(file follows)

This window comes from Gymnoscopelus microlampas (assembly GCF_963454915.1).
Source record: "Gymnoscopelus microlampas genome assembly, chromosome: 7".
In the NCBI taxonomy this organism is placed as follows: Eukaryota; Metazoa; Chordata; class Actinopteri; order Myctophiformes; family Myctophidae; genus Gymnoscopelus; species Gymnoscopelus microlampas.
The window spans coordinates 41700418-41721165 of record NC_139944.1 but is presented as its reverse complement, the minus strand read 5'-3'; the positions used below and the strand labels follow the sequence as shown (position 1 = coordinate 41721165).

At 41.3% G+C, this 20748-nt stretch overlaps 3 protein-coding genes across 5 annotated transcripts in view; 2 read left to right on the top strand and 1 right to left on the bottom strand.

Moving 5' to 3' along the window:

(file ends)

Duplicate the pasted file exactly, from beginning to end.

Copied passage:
This window comes from Gymnoscopelus microlampas (assembly GCF_963454915.1).
Source record: "Gymnoscopelus microlampas genome assembly, chromosome: 7".
In the NCBI taxonomy this organism is placed as follows: Eukaryota; Metazoa; Chordata; class Actinopteri; order Myctophiformes; family Myctophidae; genus Gymnoscopelus; species Gymnoscopelus microlampas.
The window spans coordinates 41700418-41721165 of record NC_139944.1 but is presented as its reverse complement, the minus strand read 5'-3'; the positions used below and the strand labels follow the sequence as shown (position 1 = coordinate 41721165).

At 41.3% G+C, this 20748-nt stretch overlaps 3 protein-coding genes across 5 annotated transcripts in view; 2 read left to right on the top strand and 1 right to left on the bottom strand.

Moving 5' to 3' along the window: